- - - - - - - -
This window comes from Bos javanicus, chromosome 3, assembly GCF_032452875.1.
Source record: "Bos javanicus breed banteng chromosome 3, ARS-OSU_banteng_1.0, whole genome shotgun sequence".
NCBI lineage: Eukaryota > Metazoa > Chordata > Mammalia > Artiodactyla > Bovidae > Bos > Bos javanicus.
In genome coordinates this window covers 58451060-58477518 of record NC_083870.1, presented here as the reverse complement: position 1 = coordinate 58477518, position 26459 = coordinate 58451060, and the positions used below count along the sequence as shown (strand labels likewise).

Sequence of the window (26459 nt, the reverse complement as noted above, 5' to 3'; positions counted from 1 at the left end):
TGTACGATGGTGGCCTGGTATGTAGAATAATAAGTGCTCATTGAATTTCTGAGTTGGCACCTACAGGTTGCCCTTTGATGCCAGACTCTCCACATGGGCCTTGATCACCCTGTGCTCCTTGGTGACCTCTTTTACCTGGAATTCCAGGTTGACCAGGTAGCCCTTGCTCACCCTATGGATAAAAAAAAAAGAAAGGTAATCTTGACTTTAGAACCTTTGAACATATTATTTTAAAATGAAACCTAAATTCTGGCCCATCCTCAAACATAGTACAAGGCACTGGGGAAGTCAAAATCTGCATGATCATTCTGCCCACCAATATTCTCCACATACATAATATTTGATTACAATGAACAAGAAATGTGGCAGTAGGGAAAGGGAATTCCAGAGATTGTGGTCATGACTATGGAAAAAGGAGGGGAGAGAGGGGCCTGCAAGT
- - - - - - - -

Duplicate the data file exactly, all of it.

This window comes from Bos javanicus, chromosome 3, assembly GCF_032452875.1.
Source record: "Bos javanicus breed banteng chromosome 3, ARS-OSU_banteng_1.0, whole genome shotgun sequence".
NCBI lineage: Eukaryota > Metazoa > Chordata > Mammalia > Artiodactyla > Bovidae > Bos > Bos javanicus.
In genome coordinates this window covers 58451060-58477518 of record NC_083870.1, presented here as the reverse complement: position 1 = coordinate 58477518, position 26459 = coordinate 58451060, and the positions used below count along the sequence as shown (strand labels likewise).

Sequence of the window (26459 nt, the reverse complement as noted above, 5' to 3'; positions counted from 1 at the left end):
TGTACGATGGTGGCCTGGTATGTAGAATAATAAGTGCTCATTGAATTTCTGAGTTGGCACCTACAGGTTGCCCTTTGATGCCAGACTCTCCACATGGGCCTTGATCACCCTGTGCTCCTTGGTGACCTCTTTTACCTGGAATTCCAGGTTGACCAGGTAGCCCTTGCTCACCCTATGGATAAAAAAAAAAGAAAGGTAATCTTGACTTTAGAACCTTTGAACATATTATTTTAAAATGAAACCTAAATTCTGGCCCATCCTCAAACATAGTACAAGGCACTGGGGAAGTCAAAATCTGCATGATCATTCTGCCCACCAATATTCTCCACATACATAATATTTGATTACAATGAACAAGAAATGTGGCAGTAGGGAAAGGGAATTCCAGAGATTGTGGTCATGACTATGGAAAAAGGAGGGGAGAGAGGGGCCTGCAAGT